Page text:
Canon’s Takeshi Tokura on EOS R5 controversy – “I don’t think video-focused users are driving the reputation of this new product”

Canon’s imaging division general manager Takeshi Tokura has given an interview to Japanese camera website Toyokeizai in which he touches on the EOS R5’s controversial debut for filmmakers.

Tokura claims 8K went on there in an effort to be first ahead of other companies, and that he doesn’t care whether it attracts video users or not.

There is no big mission to please us… If it gets through a shoot without overheating, we should be grateful but really Canon’s management doesn’t care.

“I don’t think video-focused users are driving the reputation of this new product. However, I was particular about the spec of 8K, and I was enthusiastic to put it out first, ahead of other companies. We have been making efforts to improve video performance at the same time as still images. Naturally, this new product has significantly improved still image performance, and I am not strongly conscious of giving it a big mission to attract video users”

Takeshi Tokura, Canon Japan

The most amazing thing for me is that he’s still in his job.

It is enough for them that we are suckered into buying one in the first place for $4000, and they’d rather we spent $6000 to $15,000 instead on a Cinema EOS camera.

Video input device” will play a big role

Next, Tokura talks about the company focusing on new-fangled ‘video input devices’ (translated from Japanese 映像入力機器としてのカメラ), not just mirrorless cameras with interchangeable lenses. This is Canon’s grand vision for the future.

“Customers who buy a camera don’t want the camera itself”

Yes, we don’t want cameras any more. We want ‘experiences’.

We want the ‘product’ of what the camera can do… It could be a VR experience, AR, or security camera analytics and factory monitoring (IoT – eye of the factory).

This is shorthand for diversifying the imaging business, away from just photography. Network camera with AI abilities and VR cameras with 360 degree field of view or video input devices to support augmented reality content. Canon miss the point that these devices need to have strong vertical integration with software, apps and services.

Is Canon an established player in software? No. In the consumer market, the best of these ‘video devices’ are more likely to be built into existing products like smartphones, VR headsets, smart monitoring devices and computers, instead of expensive dedicated stand-alone I/O devices. There will be some stand-alone Canon cameras for these modern purposes I am sure, and I am equally as sure they will fail on the market or remain a niche.

“When we talk about cameras, we mean single-lens cameras and mirrorless cameras, but we need video input devices that are suitable for different use cases. I think that such changes in thinking are also reflected in the changes in the development concept that we have set up.

Tokura goes on to explain how Canon have adapted their philosophy in terms of product priorities.

In the film era it was “fast, comfortable”.

Next in the digital era it was the same, but with the addition of “high image quality” (more megapixels).

Now he says:

Values ​​are diversifying mainly among young users, and the concept has been changed to “quick, comfortable, and comfortable image quality”.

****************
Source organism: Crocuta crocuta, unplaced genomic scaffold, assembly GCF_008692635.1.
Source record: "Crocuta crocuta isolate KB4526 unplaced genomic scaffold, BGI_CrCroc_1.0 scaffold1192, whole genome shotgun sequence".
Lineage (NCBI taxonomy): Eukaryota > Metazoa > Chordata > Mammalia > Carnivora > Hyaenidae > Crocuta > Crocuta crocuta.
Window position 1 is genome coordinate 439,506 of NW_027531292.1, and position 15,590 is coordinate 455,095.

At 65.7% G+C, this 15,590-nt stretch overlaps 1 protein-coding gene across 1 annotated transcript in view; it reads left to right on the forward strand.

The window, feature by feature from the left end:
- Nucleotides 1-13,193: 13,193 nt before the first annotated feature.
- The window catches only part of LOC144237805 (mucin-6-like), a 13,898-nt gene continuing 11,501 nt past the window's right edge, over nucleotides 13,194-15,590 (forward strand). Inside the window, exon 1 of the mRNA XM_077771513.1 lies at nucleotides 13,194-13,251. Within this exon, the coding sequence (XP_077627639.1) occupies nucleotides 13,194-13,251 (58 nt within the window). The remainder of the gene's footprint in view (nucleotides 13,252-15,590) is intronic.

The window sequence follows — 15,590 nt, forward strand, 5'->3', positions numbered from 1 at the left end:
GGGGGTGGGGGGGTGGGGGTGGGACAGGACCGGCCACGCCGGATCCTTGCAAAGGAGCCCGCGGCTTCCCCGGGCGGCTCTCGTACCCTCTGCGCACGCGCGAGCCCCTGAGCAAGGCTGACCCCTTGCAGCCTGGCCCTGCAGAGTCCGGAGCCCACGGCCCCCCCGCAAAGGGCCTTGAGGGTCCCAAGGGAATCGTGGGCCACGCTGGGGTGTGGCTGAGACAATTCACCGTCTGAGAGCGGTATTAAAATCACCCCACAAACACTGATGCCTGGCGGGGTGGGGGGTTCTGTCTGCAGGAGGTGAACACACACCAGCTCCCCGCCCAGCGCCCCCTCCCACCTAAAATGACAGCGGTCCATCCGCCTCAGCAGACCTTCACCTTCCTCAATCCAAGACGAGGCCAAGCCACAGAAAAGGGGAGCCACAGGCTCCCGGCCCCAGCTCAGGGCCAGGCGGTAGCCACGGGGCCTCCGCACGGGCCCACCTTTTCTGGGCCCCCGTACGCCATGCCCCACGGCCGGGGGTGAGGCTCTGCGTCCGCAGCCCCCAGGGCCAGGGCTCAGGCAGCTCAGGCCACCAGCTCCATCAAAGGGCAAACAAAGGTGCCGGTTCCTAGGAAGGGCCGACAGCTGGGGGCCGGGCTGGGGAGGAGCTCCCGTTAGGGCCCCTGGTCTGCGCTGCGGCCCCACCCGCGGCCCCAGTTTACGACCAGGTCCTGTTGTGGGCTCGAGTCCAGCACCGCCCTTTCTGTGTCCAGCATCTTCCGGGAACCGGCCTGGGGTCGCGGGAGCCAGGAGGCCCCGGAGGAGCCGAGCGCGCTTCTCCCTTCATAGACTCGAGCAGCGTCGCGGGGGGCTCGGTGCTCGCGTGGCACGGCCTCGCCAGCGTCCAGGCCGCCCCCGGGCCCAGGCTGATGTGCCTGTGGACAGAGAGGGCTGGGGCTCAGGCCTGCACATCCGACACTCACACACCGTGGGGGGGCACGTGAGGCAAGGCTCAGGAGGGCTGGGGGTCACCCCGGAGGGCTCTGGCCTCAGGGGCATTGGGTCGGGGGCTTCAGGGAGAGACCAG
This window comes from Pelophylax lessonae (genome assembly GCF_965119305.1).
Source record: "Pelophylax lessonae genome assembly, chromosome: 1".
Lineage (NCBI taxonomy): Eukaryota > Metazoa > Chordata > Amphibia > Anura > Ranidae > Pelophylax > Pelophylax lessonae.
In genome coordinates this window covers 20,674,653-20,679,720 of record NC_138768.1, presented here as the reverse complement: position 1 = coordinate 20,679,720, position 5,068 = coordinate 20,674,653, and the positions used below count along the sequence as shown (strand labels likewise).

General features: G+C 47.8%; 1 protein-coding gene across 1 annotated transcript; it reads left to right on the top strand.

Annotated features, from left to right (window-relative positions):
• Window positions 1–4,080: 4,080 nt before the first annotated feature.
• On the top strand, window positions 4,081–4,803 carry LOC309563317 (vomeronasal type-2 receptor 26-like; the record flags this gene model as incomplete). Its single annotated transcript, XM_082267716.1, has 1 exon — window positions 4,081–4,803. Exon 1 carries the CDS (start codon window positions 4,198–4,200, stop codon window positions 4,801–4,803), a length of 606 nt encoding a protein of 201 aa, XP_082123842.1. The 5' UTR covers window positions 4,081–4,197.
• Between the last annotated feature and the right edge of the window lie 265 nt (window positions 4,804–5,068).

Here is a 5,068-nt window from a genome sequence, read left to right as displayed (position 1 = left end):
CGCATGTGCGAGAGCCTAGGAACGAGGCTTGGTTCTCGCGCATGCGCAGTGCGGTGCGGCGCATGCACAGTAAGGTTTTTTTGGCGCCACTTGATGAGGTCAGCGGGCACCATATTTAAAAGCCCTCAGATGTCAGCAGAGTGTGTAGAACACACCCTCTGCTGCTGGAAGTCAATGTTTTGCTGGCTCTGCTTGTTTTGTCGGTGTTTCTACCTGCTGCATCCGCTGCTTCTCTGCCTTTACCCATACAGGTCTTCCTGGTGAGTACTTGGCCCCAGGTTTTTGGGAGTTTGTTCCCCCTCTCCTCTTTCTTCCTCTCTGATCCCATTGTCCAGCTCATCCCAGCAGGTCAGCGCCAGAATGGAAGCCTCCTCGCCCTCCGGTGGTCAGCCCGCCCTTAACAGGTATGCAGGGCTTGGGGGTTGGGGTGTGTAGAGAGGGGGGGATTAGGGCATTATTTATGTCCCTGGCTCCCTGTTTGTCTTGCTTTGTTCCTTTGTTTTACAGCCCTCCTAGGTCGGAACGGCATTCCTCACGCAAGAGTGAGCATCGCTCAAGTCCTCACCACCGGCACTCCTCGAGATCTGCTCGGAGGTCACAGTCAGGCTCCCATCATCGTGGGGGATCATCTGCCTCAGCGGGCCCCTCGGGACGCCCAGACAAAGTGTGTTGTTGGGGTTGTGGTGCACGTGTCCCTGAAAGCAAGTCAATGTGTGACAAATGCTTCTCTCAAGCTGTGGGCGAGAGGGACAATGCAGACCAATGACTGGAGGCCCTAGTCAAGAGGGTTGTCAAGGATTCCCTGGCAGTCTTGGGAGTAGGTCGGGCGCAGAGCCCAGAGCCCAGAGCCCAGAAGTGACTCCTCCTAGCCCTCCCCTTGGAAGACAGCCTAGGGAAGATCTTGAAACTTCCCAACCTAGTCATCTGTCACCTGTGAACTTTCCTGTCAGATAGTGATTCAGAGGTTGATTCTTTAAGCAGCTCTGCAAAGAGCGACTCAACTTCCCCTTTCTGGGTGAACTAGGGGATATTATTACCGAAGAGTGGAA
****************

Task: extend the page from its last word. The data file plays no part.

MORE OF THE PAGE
What does comfortable image quality mean?

Comfortable as in ‘good enough’?

“With a new concept camera for younger age groups, the image quality should be at a certain level, and it is only necessary to be able to shoot with comfortable image quality.”

I think what Tokura is eluding to here is that for the younger generation of Tik Tok social media influencers, a smartphone camera is the comfort zone for image quality and they’re not really sold on full frame 8K. They just want the byproduct of the camera – that is, fame, adulation and more followers.

Indeed, what are Tokura’s enlightened thoughts on smartphones?

Smartphones have the convenience of being able to put what they have taken on the network

I see.

Cameras that can only take pictures have been eliminated.


A bit strong if you ask me. Makes me think of the poor old Nikon Df. Didn’t even do video let alone Instagram. Designed to look like a film camera. This kind of concept has been eliminated in the minds of Canon and from now on they want to court the YouTube crowd with a dongle and provide eyes for all the factories.

A lot of film camera fans still out there. Fuji shutting down film production and Canon moving onto selfie sticks. Not good is it?

Besides, the EOS R5 is not exactly prized for its brilliant network connectivity.

In addition to smartphones, cameras that allow you to enjoy shooting in various styles such as “GoPro” have also appeared. The network environment has also been improved, and the environment where it is easy to share videos on YouTube etc. has also been improved. Customers have come to realize that there are new ways to enjoy the camera, such as shooting while playing.

Stating the obvious like it is 2005 all over again – that’s Canon’s management in 2020 for you.

Still, Canon has not completely given up on the “high image quality” part of their product philosophy. Speaking about the 5G era and eye of the factory (IoT) technology, Canon are eager to move the market forward from just audio and text(!)

I think that video information is the most accurate and rich information required for communication, rather than text and sound. In order to make it more accurate and richer, it needs to be higher definition.

That is where the “high image quality” that Canon has adopted as its development concept lives. There is still more room for utilization of optical technology such as cameras.

Honestly, I could do this man’s job with my eyes closed.